OOPS Programming Languages
There are almost two dozen major object-oriented programming languages in use today. But leading commercial languages are fewer in number. This page covers just a few of the most popular. These are:
C++ is an object-oriented version of C. It is compatible with C (it is actually a superset), so that existing C code can be incorporated into C++ programs. C++ programs are fast and efficient, qualities which helped make C an extremely popular programming language. It sacrifices some flexibility in order to remain efficient, however. C++ uses compile-time binding, which means that the programmer must specify the specific class of an object, or at the very least, the most general class that an object can belong to. This makes for high run-time efficiency and small code size, but it trades off some of the power to reuse classes.
C++ has become so popular that most new C compilers are actually C/C++ compilers. However, to take full advantage of object-oriented programming, one must program (and think!) in C++, not C. This can often be a major problem for experienced C programmers. Many programmers think they are coding in C++, but instead are only using a small part of the language's object-oriented power.
Smalltalk is a pure object-oriented language. While C++ makes some practical compromises to ensure fast execution and small code size, Smalltalk makes none. It uses run-time binding, which means that nothing about the type of an object need be known before a Smalltalk program is run.
Smalltalk programs are considered by most to be significantly faster to develop than C++ programs. A rich class library that can be easily reused via inheritance is one reason for this. Another reason is Smalltalk's dynamic development environment. It is not explicitly compiled, like C++. This makes the development process more fluid, so that "what if" scenarios can be easily tried out, and classes definitions easily refined. But being purely object-oriented, programmers cannot simply put their toes in the o-o waters, as with C++. For this reason, Smalltalk generally takes longer to master than C++. But most of this time is actually spent learning object-oriented methodology and techniques, rather than details of a particular programming language. In fact, Smalltalk is syntactically very simple, much more so than either C or C++.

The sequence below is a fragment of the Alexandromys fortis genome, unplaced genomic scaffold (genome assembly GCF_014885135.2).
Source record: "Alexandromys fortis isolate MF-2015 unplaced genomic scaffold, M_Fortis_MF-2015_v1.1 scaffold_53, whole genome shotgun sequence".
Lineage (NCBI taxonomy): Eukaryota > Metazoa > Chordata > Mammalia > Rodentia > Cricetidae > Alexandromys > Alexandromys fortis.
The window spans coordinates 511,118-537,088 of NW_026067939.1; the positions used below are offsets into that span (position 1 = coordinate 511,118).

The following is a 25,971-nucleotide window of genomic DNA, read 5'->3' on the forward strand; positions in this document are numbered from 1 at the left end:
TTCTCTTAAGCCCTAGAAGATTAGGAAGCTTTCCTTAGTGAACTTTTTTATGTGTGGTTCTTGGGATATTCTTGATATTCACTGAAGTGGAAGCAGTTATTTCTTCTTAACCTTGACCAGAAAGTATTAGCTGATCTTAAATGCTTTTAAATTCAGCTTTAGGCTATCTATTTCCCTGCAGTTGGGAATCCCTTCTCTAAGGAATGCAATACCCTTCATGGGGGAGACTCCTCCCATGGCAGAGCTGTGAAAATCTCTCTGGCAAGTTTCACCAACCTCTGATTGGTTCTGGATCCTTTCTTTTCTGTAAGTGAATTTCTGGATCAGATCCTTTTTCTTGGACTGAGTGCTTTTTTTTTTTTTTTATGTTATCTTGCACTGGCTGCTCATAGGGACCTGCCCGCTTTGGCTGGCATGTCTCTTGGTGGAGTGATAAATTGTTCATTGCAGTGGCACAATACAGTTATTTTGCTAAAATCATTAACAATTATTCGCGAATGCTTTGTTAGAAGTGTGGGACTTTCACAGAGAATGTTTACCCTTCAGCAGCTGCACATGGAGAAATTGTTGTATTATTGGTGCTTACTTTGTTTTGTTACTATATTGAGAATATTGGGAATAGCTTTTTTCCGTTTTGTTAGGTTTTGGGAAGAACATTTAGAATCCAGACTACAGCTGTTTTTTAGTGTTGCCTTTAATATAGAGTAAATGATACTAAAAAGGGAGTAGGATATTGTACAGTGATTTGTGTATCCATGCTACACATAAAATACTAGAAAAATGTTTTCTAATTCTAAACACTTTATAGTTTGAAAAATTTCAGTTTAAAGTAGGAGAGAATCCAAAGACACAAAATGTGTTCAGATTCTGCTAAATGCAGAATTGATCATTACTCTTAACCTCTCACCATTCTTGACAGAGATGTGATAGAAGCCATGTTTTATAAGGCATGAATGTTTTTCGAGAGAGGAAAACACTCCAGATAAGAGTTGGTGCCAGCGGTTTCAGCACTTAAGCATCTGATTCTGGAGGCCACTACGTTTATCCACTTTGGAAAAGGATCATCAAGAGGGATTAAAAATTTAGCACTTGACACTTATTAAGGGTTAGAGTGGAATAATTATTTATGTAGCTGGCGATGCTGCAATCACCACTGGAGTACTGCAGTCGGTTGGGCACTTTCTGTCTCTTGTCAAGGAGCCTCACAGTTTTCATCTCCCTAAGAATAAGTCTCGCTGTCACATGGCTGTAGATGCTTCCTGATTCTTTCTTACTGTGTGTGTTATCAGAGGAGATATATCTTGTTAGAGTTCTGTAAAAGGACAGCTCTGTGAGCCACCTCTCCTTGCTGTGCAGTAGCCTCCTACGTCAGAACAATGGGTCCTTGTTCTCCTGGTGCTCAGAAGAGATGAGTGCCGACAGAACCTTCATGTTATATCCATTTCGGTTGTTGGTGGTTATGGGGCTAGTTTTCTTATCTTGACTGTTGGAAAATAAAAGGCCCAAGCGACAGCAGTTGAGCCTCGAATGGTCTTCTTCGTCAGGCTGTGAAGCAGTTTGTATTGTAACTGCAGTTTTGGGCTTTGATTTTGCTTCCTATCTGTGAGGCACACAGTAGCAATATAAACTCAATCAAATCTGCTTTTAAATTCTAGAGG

Unlike C++, which has become standardised, The Smalltalk language differs somewhat from one implementation to another. The most popular commercial "dialects" of Smalltalk are:
VisualWorks is arguably the most powerful of Smalltalk's. VisualWorks was developed by ParcPlace, which grew out of the original Xerox PARC project that invented the Smalltalk language. VisualWorks is platform-independent, so that an application written under one operating system, say, Microsoft Windows, can work without any modification on any of a wide range of platform supported by ParcPlace, from Sun Solaris to Macintosh. VisualWorks also features a GUI (Graphic User Interface) builder that is well-integrated into the product.
Smalltalk/V and Visual Smalltalk
Digitalk's versions of Smalltalk are somewhat smaller and simpler, and are specifically tailored to IBM compatible PCs. A Macintosh version was available, but support has since been abandoned. This does not bode well for Digitalk cross-platform efforts. Digitalk has a separate GUI builder, called PARTS Workbench (bundled with Visual Smalltalk), which allows quick construct of an application.
ParcPlace and Digitalk were merged into a single company, ParcPlace-Digitalk, Inc. The future of the Digitalk product line is uncertain, and it may just be spun off back into a separate company.
IBM's version of Smalltalk, VisualAge, is comparable to Smalltalk/V with PARTS. Both of these Smalltalk's allow programmers to readily exploit machine-specific features, at the expense of some portability. IBM has adapted existing industry standards for such things as file management and screen graphics. When IBM talks, people listen, and IBM has made a substantial commitment to Smalltalk.
Java is the latest, flashiest object-oriented language. It has taken the software world by storm due to its close ties with the Internet and Web browsers. It is designed as a portable language that can run on any web-enabled computer via that computer's Web browser. As such, it offers great promise as the standard Internet and Intranet programming language.
Java is a curious mixture of C++ and Smalltalk. It has the syntax of C++, making it easy (or difficult) to learn, depending on your experience. But it has improved on C++ in some important areas. For one thing, it has no pointers, low-level programming constructs that make for error-prone programs. Like Smalltalk, it has garbage collection, a feature that frees the programmer from explicitly allocating and de-allocating memory. And it runs on a Smalltalk-style virtual machine, software built into your web browser which executes the same standard compiled Java bytecodes no matter what type of computer you have.
Java development tools are being rapidly deployed, and are available from such major software companies as IBM, Microsoft, and Symantec.
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